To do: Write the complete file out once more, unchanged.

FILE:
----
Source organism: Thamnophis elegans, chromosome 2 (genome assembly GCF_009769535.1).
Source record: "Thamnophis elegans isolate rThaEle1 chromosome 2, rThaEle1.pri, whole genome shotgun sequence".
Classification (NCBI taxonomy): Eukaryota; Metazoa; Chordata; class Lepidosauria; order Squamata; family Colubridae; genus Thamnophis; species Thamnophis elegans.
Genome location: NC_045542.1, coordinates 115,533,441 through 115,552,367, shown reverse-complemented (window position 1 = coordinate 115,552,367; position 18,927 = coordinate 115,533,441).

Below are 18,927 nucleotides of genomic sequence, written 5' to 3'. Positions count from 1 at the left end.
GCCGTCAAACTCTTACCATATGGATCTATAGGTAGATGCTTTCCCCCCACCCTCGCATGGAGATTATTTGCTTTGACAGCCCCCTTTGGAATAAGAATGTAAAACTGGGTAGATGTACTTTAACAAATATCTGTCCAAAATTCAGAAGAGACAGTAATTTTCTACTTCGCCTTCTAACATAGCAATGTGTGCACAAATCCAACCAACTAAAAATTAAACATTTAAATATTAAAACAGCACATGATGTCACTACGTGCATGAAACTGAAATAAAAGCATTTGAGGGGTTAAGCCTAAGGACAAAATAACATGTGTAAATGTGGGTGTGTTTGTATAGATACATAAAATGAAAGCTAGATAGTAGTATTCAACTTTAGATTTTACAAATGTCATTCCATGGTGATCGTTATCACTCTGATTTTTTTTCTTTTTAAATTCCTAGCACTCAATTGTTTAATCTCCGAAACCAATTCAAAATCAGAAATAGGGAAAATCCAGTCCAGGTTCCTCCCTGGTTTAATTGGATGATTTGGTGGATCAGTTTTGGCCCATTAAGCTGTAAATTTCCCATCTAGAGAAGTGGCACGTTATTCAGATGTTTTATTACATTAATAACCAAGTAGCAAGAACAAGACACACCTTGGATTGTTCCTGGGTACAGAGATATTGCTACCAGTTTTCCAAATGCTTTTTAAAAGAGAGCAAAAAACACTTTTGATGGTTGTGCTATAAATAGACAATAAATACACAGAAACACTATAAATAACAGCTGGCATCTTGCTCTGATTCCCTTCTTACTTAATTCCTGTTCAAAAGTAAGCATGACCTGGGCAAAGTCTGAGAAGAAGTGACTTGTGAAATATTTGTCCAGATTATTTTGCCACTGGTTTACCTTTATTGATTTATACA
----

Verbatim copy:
Source organism: Thamnophis elegans, chromosome 2 (genome assembly GCF_009769535.1).
Source record: "Thamnophis elegans isolate rThaEle1 chromosome 2, rThaEle1.pri, whole genome shotgun sequence".
Classification (NCBI taxonomy): Eukaryota; Metazoa; Chordata; class Lepidosauria; order Squamata; family Colubridae; genus Thamnophis; species Thamnophis elegans.
Genome location: NC_045542.1, coordinates 115,533,441 through 115,552,367, shown reverse-complemented (window position 1 = coordinate 115,552,367; position 18,927 = coordinate 115,533,441).

Below are 18,927 nucleotides of genomic sequence, written 5' to 3'. Positions count from 1 at the left end.
GCCGTCAAACTCTTACCATATGGATCTATAGGTAGATGCTTTCCCCCCACCCTCGCATGGAGATTATTTGCTTTGACAGCCCCCTTTGGAATAAGAATGTAAAACTGGGTAGATGTACTTTAACAAATATCTGTCCAAAATTCAGAAGAGACAGTAATTTTCTACTTCGCCTTCTAACATAGCAATGTGTGCACAAATCCAACCAACTAAAAATTAAACATTTAAATATTAAAACAGCACATGATGTCACTACGTGCATGAAACTGAAATAAAAGCATTTGAGGGGTTAAGCCTAAGGACAAAATAACATGTGTAAATGTGGGTGTGTTTGTATAGATACATAAAATGAAAGCTAGATAGTAGTATTCAACTTTAGATTTTACAAATGTCATTCCATGGTGATCGTTATCACTCTGATTTTTTTTCTTTTTAAATTCCTAGCACTCAATTGTTTAATCTCCGAAACCAATTCAAAATCAGAAATAGGGAAAATCCAGTCCAGGTTCCTCCCTGGTTTAATTGGATGATTTGGTGGATCAGTTTTGGCCCATTAAGCTGTAAATTTCCCATCTAGAGAAGTGGCACGTTATTCAGATGTTTTATTACATTAATAACCAAGTAGCAAGAACAAGACACACCTTGGATTGTTCCTGGGTACAGAGATATTGCTACCAGTTTTCCAAATGCTTTTTAAAAGAGAGCAAAAAACACTTTTGATGGTTGTGCTATAAATAGACAATAAATACACAGAAACACTATAAATAACAGCTGGCATCTTGCTCTGATTCCCTTCTTACTTAATTCCTGTTCAAAAGTAAGCATGACCTGGGCAAAGTCTGAGAAGAAGTGACTTGTGAAATATTTGTCCAGATTATTTTGCCACTGGTTTACCTTTATTGATTTATACA